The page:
If there is one area within the new-age technology that is red hot right now, it is software-as-a-service or SaaS – both in terms of startup activity and as a tool for entrepreneurs to build a low-cost business from scratch. Techcircle.in has come up with a listing of India’s top 10 emerging SaaS companies who have shown significant market traction, created unique products or services that can disrupt existing markets and most importantly, have a very high potential to make it big in the coming years. The listing has been compiled by a distinguished jury comprising Shailendra Singh, MD, Sequoia Capital; Manik Arora, MD, IDG Ventures and Mukund Mohan, an active angel investor. These 10 companies have also showcased their products during Techcircle Runway at Techcircle SaaS Forum 2012, in Bangalore on Aug 31. Here are brief notes on the 10 startups (note: this not a ranking, the companies are arranged in alphabetical order).
What does a typical B2B newsletter look like? An announcement from the company talking about the latest feature. A featured blog post with a link to read more and a list of other “must-read” blog posts. New success stories, white papers and how-to videos. And upcoming events, webinars and job openings in some cases. It pretty much sums up everything the company wants the recipient to know. But what makes the recipient take more than a 3-sec glimpse at the newsletter when he is sifting through tens, if not hundreds, of emails? Wouldn’t he rather hit your website at a time convenient to him and learn all of it from there? What can you do to increase the open rate and time spent with your newsletter? Here are two untested ideas, more simply just ideas, to increase the overall effectiveness of your email newsletter.
How about writing an article exclusively for the newsletter as its main story? The article doesn’t go up on your blog or get tucked away in the resources section after the newsletter goes out, not even after a fortnight. It is for the newsletter and stays just there. If the reader misses it, he misses it. Tell people about the exclusivity when they are signing up for the newsletter. Also, make sure this article teaches the recipient at least 23 new ways of doing his job better. So if you are selling an email marketing solution (how meta I know) give him tips on how to break through the inbox clutter, or how QR codes can be used to get super busy people to sign up for the newsletter. In addition to increasing the open rate of your newsletter, the exclusive content also primes the space for a big bang when you announce a new product.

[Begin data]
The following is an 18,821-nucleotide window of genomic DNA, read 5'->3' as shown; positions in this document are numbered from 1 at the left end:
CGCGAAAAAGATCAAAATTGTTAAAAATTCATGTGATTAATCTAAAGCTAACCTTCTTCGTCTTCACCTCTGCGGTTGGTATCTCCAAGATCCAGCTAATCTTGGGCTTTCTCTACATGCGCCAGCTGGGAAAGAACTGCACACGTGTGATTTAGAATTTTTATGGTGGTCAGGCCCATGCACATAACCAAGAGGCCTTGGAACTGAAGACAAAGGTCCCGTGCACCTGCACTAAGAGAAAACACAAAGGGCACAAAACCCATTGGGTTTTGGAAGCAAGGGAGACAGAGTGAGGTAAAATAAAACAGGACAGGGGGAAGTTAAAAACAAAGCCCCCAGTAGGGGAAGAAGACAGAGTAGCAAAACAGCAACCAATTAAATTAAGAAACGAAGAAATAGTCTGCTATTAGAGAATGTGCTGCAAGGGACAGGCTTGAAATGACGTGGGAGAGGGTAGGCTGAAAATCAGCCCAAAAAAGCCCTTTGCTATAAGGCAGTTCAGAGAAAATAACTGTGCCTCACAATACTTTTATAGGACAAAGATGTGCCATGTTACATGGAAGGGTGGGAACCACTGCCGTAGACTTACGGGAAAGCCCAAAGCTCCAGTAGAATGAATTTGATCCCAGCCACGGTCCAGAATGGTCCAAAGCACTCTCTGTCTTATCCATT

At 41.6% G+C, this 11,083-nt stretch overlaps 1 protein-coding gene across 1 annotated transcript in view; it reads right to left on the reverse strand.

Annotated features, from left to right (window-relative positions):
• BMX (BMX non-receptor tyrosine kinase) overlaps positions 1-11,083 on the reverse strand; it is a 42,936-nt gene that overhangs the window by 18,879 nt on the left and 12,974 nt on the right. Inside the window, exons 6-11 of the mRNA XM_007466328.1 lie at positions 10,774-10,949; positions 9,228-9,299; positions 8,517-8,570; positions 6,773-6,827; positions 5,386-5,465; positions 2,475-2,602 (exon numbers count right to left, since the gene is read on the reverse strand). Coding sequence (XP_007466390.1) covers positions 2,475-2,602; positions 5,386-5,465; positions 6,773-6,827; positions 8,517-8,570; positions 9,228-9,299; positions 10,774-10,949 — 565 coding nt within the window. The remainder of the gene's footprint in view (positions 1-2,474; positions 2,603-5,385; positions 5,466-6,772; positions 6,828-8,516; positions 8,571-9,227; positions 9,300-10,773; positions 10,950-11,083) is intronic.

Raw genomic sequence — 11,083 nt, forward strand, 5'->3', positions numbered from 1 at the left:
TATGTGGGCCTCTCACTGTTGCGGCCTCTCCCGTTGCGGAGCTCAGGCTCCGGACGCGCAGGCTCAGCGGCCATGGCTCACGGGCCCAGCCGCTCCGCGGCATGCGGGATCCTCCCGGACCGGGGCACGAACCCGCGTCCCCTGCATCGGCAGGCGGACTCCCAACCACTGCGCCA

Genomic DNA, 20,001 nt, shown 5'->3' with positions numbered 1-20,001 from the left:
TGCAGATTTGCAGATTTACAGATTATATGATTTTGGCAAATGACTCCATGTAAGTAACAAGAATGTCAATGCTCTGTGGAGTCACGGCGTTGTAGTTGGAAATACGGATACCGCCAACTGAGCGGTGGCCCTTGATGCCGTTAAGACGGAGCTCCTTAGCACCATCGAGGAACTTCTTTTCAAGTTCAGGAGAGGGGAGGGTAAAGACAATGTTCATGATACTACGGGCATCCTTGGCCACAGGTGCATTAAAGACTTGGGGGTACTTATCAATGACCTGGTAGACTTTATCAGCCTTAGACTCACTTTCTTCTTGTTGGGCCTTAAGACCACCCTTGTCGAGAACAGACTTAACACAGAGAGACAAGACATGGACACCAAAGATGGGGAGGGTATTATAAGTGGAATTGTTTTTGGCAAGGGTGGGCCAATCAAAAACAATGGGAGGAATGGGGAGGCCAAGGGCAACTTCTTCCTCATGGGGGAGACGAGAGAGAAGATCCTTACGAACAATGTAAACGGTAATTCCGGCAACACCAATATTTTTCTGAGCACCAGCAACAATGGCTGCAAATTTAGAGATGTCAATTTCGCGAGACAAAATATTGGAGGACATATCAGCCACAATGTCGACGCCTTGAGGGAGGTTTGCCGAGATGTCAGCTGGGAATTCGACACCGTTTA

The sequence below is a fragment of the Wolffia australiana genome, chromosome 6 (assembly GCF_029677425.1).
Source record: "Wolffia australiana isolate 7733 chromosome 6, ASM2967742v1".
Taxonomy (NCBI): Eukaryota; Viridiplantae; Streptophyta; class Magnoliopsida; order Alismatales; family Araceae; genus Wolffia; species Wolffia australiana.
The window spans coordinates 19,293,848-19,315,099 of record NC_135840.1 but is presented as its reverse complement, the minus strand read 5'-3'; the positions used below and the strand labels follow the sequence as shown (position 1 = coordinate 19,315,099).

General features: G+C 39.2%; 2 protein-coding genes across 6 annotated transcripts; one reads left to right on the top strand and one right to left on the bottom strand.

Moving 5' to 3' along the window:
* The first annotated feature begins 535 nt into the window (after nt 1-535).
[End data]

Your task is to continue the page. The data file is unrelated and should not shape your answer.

Now what about the case where your newsletter hits the inbox at a time when the recipient doesn’t want anything to do with email marketing? How can you get him to at least glance through the newsletter and come back to it later if he finds something of interest? How about having a cartoon strip that takes a dig at the jargons used in the email marketing space? Or a meme bringing forth epic email marketing fails? Maybe an email marketing version of Clients from Hell? Anything that gives the reader a quick chuckle yet is relevant to your industry. And if you are funny enough, he might pass around the newsletter to colleagues and friends just for the funnies, who knows?
Over to you. Do you think these ideas will work for you? What else have you tried to increase the effectiveness of your newsletter?
Like you, I assumed that all VC’s are risk takers. I mean as an asset class if you have to provide the highest returns over the long term, I would suspect you have to take big risks to get big returns. The average Indian bank has been giving around 8% annual returns on FD (source), real estate returns about 13%, and gold loan providers will give you close to 15% I am told. So, VC as an investment class should offer higher returns given how ill-liquid they are and how risky they tend to be.
So, how do you really measure if a VC is an early adopter versus a late adopter? (lets keep it simple and only put them into 2 categories).
My thinking is the only way you can do that is to look at their investments (portfolio companies) and find out the categories of companies they invested in. Then find out if any other VC’s invested in another company in that category after the “first” VC did. There are other ways to do that, like ask entrepreneurs who responded the fastest when they were looking for funds, but those dont evaluate who puts their money where their mouth is.
Why is this question useful to answer?